Too Many Variables?

Keeping Control of the Process

If you have complex processes, you may find it difficult to maintain control of process variables.  Variables tend to be simple things that can have a huge impact on your product quality, or overall system performance. These can be both physical and digital. In this article I'll focus on the digital variables. These are often referred to as process setpoints, parameters or recipes. As such they can range from the filling capacity of a vessel to the speed at which an extrusion machine operates. Keeping these parameters controlled is critical in maintaining good quality and world class performance. 

Mistakes can Happen!

Mistakes can and continually do happen in the world of manufacture, that is until you change the cycle! Lessons learned and problem solving will always lead you to the right root cause if done properly. A previous manager taught me "Attack the Process, Protect the People". This is a philosophy I still work with today. It's not to say that people cannot be held accountable, but what it does do is look at how we can improve the process and prevent the mistake from happening again! 9 Times out of 10, the issues arise from a lack of experience or knowledge on the task at hand, it may be that the task is infrequent, so a 20 year experienced operator may have only carried the task out a handful of times. Policies and Procedures can only help so far, ensuring the right people are selected for the task and only those people are authorised to perform them reduces the margin for error! Thats why this year, I have completed numerous projects to protect these parameters and only allow authorised operators access to the parameters they are trained and competent to change. 

Machinery Safety

We all have a duty of care to our employees and colleagues but, mistakes can happen when machinery is not secured, with all the best intentions people may operate machinery without training in order to "get the job done". PUWER regulations covers this by requiring us to restrict access to people who are trained and appointed to use it. Using Keycards or Fobs is one way of meeting this requirement. Because of the user level systems, it's also possible to restrict the control of certain parts of the machinery or user parameters for trainees or unauthorised users.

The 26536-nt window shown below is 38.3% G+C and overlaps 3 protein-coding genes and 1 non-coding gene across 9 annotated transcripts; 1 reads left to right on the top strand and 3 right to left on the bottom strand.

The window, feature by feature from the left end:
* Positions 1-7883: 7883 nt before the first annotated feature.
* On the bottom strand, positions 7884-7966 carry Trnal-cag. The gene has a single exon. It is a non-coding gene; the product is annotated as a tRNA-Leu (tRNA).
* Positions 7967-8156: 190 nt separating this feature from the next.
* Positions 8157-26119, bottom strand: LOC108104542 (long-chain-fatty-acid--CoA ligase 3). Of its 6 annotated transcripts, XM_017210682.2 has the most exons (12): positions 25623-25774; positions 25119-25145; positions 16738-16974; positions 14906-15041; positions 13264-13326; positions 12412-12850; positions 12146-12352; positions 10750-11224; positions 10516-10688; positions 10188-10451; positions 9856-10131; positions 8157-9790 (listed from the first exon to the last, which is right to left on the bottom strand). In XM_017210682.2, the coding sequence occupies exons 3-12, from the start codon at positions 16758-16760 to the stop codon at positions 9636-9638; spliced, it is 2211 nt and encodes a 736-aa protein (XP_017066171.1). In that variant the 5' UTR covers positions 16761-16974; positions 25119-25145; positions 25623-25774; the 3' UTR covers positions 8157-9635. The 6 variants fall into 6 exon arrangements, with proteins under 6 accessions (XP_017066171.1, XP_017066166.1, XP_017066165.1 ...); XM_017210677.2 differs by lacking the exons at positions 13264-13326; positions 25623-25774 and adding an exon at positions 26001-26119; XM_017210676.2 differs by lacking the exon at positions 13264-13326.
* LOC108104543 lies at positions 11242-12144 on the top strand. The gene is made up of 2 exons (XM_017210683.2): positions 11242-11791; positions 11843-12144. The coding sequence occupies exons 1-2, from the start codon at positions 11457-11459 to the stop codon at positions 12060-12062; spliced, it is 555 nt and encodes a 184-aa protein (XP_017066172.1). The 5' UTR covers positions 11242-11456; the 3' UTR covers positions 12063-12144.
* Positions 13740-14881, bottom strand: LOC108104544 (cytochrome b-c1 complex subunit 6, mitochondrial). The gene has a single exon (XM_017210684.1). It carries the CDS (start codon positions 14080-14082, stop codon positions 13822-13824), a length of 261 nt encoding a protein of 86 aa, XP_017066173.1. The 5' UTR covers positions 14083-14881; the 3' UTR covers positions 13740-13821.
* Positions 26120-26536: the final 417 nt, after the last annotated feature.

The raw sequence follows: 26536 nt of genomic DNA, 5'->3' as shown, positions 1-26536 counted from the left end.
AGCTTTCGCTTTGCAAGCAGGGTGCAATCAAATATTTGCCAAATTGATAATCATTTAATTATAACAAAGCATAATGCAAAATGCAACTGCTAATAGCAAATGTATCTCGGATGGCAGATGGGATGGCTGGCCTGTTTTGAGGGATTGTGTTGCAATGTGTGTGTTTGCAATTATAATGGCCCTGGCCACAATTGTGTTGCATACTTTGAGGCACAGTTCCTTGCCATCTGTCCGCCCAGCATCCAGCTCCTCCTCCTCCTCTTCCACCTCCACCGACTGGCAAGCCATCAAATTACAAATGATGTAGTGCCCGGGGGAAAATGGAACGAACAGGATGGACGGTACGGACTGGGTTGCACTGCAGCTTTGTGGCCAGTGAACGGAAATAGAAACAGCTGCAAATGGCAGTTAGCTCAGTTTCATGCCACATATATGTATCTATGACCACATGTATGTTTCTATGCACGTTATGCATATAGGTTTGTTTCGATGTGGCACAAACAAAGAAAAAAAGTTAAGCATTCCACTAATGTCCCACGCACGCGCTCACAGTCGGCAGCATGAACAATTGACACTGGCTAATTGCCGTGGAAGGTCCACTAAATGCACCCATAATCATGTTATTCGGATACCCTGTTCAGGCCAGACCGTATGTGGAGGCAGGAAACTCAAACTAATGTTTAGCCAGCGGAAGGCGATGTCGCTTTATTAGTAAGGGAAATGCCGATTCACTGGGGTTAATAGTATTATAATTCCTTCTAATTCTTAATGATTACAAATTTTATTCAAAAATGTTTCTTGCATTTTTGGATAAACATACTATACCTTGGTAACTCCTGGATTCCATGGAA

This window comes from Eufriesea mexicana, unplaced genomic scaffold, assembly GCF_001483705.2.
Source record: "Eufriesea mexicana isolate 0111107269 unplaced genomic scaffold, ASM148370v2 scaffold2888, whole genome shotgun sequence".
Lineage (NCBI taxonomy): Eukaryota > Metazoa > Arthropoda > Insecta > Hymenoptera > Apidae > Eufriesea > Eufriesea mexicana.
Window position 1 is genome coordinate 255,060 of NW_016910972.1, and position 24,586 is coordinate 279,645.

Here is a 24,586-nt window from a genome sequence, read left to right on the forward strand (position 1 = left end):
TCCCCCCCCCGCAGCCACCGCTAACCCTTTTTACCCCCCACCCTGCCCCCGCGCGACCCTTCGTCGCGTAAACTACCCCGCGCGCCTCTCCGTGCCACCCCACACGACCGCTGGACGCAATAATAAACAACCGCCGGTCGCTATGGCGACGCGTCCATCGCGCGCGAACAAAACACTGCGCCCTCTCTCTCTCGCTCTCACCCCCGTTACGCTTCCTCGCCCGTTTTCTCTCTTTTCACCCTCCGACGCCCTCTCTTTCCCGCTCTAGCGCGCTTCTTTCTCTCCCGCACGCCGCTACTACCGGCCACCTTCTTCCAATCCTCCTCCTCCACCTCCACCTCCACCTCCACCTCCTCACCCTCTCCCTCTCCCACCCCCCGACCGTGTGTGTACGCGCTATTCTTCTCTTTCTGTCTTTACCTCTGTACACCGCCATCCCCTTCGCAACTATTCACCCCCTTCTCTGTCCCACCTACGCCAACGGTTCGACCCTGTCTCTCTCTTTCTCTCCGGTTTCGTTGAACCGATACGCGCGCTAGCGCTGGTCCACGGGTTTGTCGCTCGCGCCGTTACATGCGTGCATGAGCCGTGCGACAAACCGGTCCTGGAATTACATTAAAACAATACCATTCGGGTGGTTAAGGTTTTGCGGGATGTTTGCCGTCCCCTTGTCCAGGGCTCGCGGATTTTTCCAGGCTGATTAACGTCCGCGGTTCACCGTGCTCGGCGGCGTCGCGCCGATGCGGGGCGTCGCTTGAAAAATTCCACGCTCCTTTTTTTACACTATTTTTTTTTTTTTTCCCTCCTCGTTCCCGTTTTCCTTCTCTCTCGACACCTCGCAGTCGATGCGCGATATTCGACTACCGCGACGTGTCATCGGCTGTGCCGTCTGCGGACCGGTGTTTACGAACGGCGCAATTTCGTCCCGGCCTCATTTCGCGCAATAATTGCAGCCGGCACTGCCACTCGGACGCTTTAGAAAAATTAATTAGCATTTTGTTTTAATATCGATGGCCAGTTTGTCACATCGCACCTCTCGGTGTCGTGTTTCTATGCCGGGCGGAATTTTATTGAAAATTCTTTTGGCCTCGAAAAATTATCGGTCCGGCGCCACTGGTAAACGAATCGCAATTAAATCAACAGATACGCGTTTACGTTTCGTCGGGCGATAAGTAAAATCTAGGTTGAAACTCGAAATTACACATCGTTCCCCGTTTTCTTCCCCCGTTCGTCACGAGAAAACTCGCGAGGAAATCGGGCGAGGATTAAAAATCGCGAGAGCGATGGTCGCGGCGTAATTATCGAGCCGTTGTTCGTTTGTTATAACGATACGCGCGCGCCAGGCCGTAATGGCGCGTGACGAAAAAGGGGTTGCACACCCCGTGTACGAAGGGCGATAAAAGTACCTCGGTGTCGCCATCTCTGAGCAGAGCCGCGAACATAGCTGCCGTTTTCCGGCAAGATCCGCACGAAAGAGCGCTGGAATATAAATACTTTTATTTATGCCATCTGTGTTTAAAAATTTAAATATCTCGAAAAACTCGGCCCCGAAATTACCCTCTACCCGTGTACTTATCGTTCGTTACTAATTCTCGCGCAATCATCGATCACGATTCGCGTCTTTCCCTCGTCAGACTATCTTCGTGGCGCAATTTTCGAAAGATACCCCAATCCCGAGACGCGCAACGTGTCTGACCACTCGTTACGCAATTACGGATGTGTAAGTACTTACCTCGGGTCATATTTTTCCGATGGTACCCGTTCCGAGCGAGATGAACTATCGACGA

Secure Your Quality

There are several ways to lock a parameter down. Most of them rely on user authentication. That way, there can be traceability of who changed the parameters, why they were changed and more importantly, when they were changed. There are simpler methods like using key switches, or Siemens RFID keys (Pictured), but these don't capture all of the data necessary for true traceability.  

Siemens Sirius Key

We prefer access cards or tokens. They can be RFID name badges, Keyfobs or other style RFID tags. Each tag or token has a unique identifying number that can be allocated to a user. Meaning that every time that user swipes to gain access to the parameter, the change can be recorded. It also means that each user can be granted an access level. Meaning if they don't have sufficient authorisation to alter a parameter, they can be restricted from doing so! 

Siemens RF1000

Everything can be logged. Parameter changes, run rates, additive dosing rates and more. This allows your organisation to maintain true quality records and get to the root cause of quality issues faster, and even before it has an impact on your customers!

If any of these solution are of interest to you or your organisation, you can reach out to Leivers when  you are ready for a free quotation or estimate!